The Everest Simulation was carried out twice in 1 hour sessions by Group 53 of MGMT 1001 at UNSW. The five team members each were assigned a role, with personal goals that were to be achieved. In addition to this, there were team goals that had to be addressed.
The first simulation was not as well carried out- perhaps due to lack of research, while the second simulation went according to plan, and in correlation, the marks also increased. The report explores the various interactions within the group and within an individual during the two simulations and comes up with recommendations for future group work exercises. The report also finds that although the team was assigned a leader the team doctor possessed as much power, if not more. In addition, various team interplays and the use of a flat management structure are explored.
The Everest Simulation was an exercise carried out in groups of 5 individuals simulating an attempt to climb to the summit of Mount Everest as a group. In addition to this, each individual has his/her own assigned agenda and mission which he/she seeks to fulfill. The purpose of the two simulations as well as the subsequent analysis was to recognize and cope with differing attitudes and roles within a team, as well as foster communication and decision making skills. Performances in the simulations are determined by the successful completion of team goals in conjunction with individual goals, as well as everyone in the team being healthy at the completion of the climb.
Team 53 of Everest completed the first simulation in a face-to-face setting around a table while the second simulation was completed with the only communication being the chat function of the simulation. This posed unique challenges which will be discussed in further detail.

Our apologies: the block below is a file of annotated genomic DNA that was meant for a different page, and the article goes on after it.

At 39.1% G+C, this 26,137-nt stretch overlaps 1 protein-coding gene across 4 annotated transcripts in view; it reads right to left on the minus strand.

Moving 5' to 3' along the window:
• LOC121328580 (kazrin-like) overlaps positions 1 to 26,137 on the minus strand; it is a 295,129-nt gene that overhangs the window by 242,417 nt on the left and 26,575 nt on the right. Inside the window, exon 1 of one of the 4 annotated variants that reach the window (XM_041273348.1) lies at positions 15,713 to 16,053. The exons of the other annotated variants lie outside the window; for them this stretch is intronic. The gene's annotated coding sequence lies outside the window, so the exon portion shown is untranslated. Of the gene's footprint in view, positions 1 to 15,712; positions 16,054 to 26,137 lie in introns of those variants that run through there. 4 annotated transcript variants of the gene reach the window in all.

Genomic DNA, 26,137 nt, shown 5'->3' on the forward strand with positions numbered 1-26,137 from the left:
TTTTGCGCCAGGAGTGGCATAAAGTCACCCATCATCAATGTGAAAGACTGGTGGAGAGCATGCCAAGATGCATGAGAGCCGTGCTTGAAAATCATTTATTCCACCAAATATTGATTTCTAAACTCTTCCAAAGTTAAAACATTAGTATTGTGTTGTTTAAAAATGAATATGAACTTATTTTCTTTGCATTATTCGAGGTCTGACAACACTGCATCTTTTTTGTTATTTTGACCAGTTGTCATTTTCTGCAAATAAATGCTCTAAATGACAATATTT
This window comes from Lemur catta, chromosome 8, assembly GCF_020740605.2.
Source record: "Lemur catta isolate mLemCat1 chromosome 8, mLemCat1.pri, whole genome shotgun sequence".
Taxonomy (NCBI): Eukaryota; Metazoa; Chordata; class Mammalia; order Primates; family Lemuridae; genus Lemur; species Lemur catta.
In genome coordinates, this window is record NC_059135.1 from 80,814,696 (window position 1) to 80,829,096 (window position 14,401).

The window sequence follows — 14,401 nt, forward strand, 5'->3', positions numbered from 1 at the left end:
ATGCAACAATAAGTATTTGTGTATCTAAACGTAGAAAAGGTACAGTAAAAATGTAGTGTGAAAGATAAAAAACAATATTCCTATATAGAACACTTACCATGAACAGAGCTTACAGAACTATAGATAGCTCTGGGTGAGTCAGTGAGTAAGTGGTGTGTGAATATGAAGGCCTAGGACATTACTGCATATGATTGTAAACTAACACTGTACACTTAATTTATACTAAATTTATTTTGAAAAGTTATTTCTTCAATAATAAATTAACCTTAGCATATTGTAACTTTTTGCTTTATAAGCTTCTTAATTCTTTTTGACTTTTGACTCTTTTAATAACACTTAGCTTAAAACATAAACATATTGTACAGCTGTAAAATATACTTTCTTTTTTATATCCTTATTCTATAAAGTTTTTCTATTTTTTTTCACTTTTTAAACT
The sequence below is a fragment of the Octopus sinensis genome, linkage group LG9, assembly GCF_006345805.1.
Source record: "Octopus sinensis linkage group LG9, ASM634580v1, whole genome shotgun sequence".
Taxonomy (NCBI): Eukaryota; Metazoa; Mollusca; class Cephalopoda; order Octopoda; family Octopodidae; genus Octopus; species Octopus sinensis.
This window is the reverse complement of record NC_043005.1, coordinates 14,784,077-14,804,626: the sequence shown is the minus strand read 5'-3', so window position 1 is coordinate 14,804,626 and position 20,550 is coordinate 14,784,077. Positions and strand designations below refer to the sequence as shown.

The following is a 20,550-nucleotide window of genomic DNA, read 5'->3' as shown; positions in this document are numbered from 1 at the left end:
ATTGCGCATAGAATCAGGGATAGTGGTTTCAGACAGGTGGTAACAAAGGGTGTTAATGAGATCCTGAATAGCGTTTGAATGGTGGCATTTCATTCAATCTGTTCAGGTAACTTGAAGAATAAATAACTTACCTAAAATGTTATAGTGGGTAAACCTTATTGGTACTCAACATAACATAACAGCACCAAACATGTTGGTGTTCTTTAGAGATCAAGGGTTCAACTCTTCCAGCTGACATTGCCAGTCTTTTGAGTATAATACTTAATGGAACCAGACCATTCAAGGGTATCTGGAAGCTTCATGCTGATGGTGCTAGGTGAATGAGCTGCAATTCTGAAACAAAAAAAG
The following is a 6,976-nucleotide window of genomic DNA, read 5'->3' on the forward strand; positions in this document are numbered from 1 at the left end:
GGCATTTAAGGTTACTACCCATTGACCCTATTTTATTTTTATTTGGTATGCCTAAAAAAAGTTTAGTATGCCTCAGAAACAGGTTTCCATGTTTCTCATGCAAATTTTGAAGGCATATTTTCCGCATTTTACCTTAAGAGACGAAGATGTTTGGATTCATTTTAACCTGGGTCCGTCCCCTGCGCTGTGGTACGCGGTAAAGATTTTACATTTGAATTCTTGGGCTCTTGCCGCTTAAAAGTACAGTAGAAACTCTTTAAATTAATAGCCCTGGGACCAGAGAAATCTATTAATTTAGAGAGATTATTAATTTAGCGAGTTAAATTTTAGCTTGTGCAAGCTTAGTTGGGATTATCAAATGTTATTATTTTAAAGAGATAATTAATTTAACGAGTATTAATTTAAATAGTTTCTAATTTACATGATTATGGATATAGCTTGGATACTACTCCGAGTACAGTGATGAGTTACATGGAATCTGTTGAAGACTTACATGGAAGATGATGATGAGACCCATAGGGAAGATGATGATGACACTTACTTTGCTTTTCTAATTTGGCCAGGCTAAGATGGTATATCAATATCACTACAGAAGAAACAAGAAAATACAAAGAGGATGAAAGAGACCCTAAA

Individually, my role in the team as a photographer in the team presented unique challenges, as I had to stay two extra days in camps one and two. Hence my goals interfered with the overall goal of the group.
The purpose of this report is to analyse and break down the various factors contributing to the team’s successes and failures during the two simulations, in terms of the groups interactions and dynamics.
2.0 Attitudes, Perception and Personality
A key point of the simulation was the achievement of individual goals through the expression of ideas- these ideas and mediums of expression can be influenced by the individual’s attitudes, perception and personality. An individual’s personality is the unique combination of emotional, thought and behavioral patterns that affects how a person reacts and interacts with others. Attitudes refer to one’s response in a particular setting, while perception is a process by which individuals organize and interpret their sensory impressions in order to give meaning to their environment.
2.1 Personalities affecting individual and group outcomes
The concept of a locus of control was especially relevant for the simulation. Our assigned leader had an external locus of control, being responsive to the group’s suggestions although not being proactive on decisions affecting the group as a whole. An example would be the decision to advance to the 3rd base camp, which took a considerable amount of time to execute because of indecision- this was resolved by the team doctor coming to a decision for the rest of the team. Several member of the team had a high internal locus of control- interestingly, these were the ones that achieved their personal goals in the simulation, but were less willing to sacrifice for team goals. A combination of both loci meant that our group had a diverse mix of...